Thursday, November 11, 2004

Undeveloped Land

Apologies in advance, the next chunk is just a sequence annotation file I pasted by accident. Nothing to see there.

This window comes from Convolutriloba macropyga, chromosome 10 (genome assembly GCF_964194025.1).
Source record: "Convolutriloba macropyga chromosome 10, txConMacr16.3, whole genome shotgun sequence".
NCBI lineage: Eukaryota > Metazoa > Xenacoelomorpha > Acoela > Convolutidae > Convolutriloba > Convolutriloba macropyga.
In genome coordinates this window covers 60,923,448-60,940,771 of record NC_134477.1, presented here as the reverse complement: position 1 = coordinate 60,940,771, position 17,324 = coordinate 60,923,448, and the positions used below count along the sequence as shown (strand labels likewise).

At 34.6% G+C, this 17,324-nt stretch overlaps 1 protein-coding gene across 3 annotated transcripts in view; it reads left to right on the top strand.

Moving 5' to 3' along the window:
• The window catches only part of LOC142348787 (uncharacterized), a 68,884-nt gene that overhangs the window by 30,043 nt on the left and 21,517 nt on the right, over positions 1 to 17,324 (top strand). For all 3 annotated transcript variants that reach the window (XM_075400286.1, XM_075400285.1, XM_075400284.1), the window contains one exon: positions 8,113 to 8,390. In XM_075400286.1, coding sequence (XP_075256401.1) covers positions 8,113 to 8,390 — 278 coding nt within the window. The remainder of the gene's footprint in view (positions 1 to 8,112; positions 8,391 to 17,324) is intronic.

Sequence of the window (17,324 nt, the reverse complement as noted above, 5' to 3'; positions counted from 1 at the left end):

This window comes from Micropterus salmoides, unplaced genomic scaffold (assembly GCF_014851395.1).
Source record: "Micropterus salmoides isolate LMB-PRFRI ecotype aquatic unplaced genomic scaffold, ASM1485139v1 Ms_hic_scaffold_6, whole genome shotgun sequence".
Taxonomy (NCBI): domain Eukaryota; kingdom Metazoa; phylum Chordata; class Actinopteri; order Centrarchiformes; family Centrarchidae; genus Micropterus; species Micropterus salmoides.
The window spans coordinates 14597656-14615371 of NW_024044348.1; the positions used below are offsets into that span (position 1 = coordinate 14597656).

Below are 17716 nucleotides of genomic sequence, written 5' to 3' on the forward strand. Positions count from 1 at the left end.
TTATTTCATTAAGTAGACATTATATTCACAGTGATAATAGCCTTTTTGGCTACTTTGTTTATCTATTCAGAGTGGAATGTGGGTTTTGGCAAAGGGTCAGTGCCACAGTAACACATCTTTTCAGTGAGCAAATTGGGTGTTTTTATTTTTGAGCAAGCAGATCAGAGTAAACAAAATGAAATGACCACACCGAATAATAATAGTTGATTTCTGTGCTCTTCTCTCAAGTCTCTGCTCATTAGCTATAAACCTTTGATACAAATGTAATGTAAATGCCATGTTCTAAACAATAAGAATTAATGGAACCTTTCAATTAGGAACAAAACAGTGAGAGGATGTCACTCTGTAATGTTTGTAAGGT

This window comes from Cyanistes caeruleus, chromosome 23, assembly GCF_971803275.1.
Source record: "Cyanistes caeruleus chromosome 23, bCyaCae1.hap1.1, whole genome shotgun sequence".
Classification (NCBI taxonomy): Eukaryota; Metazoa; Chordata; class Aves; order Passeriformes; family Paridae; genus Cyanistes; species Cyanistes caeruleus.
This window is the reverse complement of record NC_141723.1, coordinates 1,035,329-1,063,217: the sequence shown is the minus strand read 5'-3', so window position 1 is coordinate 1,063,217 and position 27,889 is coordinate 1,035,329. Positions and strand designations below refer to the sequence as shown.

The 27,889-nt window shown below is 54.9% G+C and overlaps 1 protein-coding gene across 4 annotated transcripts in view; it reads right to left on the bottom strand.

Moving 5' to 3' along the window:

I was out for an hour-long rather invigorating walk this morning. Anybody who knows me well knows that I am NOT an outdoor person. Given the option, I will almost always choose to be indoors. My ideal day consists of being in my living room, sitting on my rather large red chenille couch, book in hand, tea on the table, and incense burning. On the most beautiful spring day, flowers in bloom, birds chirping, I am perfectly contented with watching the splendor of the season from the comfort of my kitchen window. I almost feel guilty for spending all that money on deck furniture and the marvelous mosaic table and chairs under the vine-wrapped pergola in our backyard. On occasion I will smell the roses as I go from car to house – although not too often because that involves actually exiting the garage. I have been coaxed outside by Steve and the children to plant tulip, daffodil, and lily bulbs both here in Charlotte and back in Connecticut, but that’s only because I made them promise that most of the bulbs would be planted in lawn locations that are visible from inside the house. In my own defense, I suffer from fairly serious hay fever, so pollen, cut grass, and other outdoor allergens can wreak havoc on my compromised immune system. But mostly, I just can’t be bothered with all the swatting at flies and mosquitoes, and then when the sun's rays shift, I have to change positions, and with all my books and pens and journals, it’s just a pain to haul everything outside. So I just stay in. Having said all that, I have decided to turn over a new leaf. I have made it a goal of mine to go out on walks several times each week. Not with the children. Not with Steve. I just go walking. I am dazzled by Mother Nature’s antics. And I think. I think about friends, family members, travel, books I’m reading, books I’m writing, and books that should never have been written. I think about the traffic that is coming at me at 50 miles per hour on the side of the rather busy road I was walking beside. Oh, yeah. There is one exception to my “I’d rather be inside” rule – and that is if I have the option of being outside in a large city. I grew up in Brooklyn, New York, and during my entire educational career there, I had a minimum of an hour’s commute to school. Two public buses to elementary school which I navigated alone for the most part. Then in junior high and high school. I walked ten minutes to the bus stop and then rode for 45 minutes before another ten minute walk to school. So city walking comes naturally to me; I don't seem to have any respiratory reactions to smog, carbon monoxide, or traffic noise. In fact, I’d rather walk along a busy boulevard than a quiet country road any day. So there I was this morning walking along Pineville-Matthews Road, traffic hurtling at me at breakneck speed, and it occurred to me that one dropped cup of expensive coffee, one lunge for a favorite CD as it rolls underfoot, one poorly timed lane change, and I would be trapped beneath a Hummer and standing before the Great White Throne in a heartbeat. I was also thinking about the fact that I live in one of the fastest growing counties in all of the United States. Houses, shopping plazas, medical and office parks, churches, you name it - they are popping up everywhere. Entire developments go up in a matter of weeks. I will say this: folks down here do a pretty good job with building things. Many homes are made of beautiful brick and stone. Office buildings are very well done, at least they look really good. Not much aluminum siding going up in my neck of the woods. I like that. But anyway, as I walked along that busy road, my attention was drawn to the acres of undeveloped land that still grace that busy stretch of road. For as far back as I could see at some points, there were trees. Most were standing tall, strong, and serene. Some had lost the battle against wind, rain, and Carolina clay, and had fallen over. Fallen leaves and pine needles made the floor of those mini-forests look soft enough to wander through barefoot. I could hear squirrels scampering around and I could imagine all sorts of other small beasts looking at me and wondering what I was doing so close to the edge of their property. The sky overhead was cloudy, so there were none of those magnificent shafts of light piercing the darkness, but it look inviting nonetheless. As I peered through the pines, I sent up a quick prayer that those woods would remain undeveloped. The animals need someplace for refuge. The people need someplace to help them remember that this area was once nothing but Carolina woodlands - until we decided to bulldoze, flatten, and grow concrete. The wildness of those woods both frightened me (being the indoor person that I am) and excited me (being the hopelessly romantic geek that I am). I wondered what great adventures the kids and I could have wandering through there on a nature hike. What animals live in there? What kinds of trees are in there? Do many people explore this undeveloped land? Who has designs on owning it, parceling it and domesticating it? I kept walking. I kept thinking. I thought about the undeveloped places in my mind, the corners where wild things still grow. It’s so easy nowadays to get caught up in being sophisticated. To know the right clothes to wear, the right wine to order, the right places to go on vacation. To list the books I’ve read, the movies I’ve seen, and the artist’s works I know well. To tell stories of the cities I’ve visited, the achievements of my children, and drop names of famous people I’ve had brushes with. But what about the wild stuff? The stories I make up for my kids when we are in the car, the fantasies I have about giving all this up and living in a breezy apartment overlooking a quiet plaza in Spain, and the dreams I’ve had since I was a child. Dreams of days without any agenda at all. No homework – no housework. What about just taking days off from school to do nothing at all? What about getting up enough courage to wander through the undeveloped land I saw this morning? I must learn to resist the urge to always be so proper, so well-mannered, so erudite. So I laugh out loud at good jokes. I sing for no reason. I stare at my children at home and at strangers in the street. When they notice me, I just smile and tell them what it was about them that caught my attention: a scarf, a great smile, a wonderful scent, a great piece of jewelry. I take chances that other people are as interested as I am in making connections. Why not? I am so well-developed, so well organized, and so well insulated from the warmth and life that emanate from others. Why not be undeveloped at times? What if I gave a stranger a compliment everyday? What if I thanked the cashier or the toll booth attendant and really meant it? What if I left an extra four dollars at the counter at Starbucks and told the barista to serve up the next drink for free? Then I could sit and watch the reaction of the next customer. (Two times in my life I have paid someone else's tab at a shop. The people ahead of me on line didn't have all the money they needed, so when they left after promising to return with the money, I paid what they owed. My only request was that when they returned to find the bill paid that they would promise to do the same for someone else at some future time. "Pay it forward." Which is a great movie...) What if I stopped demanding so much from Steve and the kids all the time, and just let them be wild and undeveloped for a day or a weekend? What if? Yes, being undeveloped can be frightening. What if they take advantage of me? What if the stranger I greet gets a little too friendly? Why not take the chance? What I cannot forget is that being undeveloped can be exciting, as well. In fact, some of the dearest friends I now have were met under just such circumstances. There’s the friend whose two children are almost exactly the age as my two: older girl, younger boy just like me. Our children hit it off right from the start, and we became great friends. There’s another who is married to the brother of one of my husband’s work colleagues. I met her at a dinner party when I sat next to her and struck up a conversation about her recent marriage. We have been buddies ever since. In fact, she wants me to visit her family in India with her someday. I met one friend in a library while on vacation and books have been a mainstay of our relationship for years. No one I know has ever been offended by a smile or a compliment or a casual conversation. I don’t think I’ve ever been rebuffed in my wild moments. Anyway there I was on my walk this morning, hoping to avoid death by armored vehicle with a petite Southern belle behind the wheel who was putting on mascara, chatting with a girlfriend on the phone, and handing a juice box to her toddler all at the same time. And I was thinking about a lot of stuff. I got home energized, stared at my kids for a while, drank an awesome cup of coffee made from the private recipe of a Mexican friend, read for a while as I sipped my cafĂ©, and the day has been uphill ever since. I think I’ll take more morning walks. Being outside isn’t so bad after all.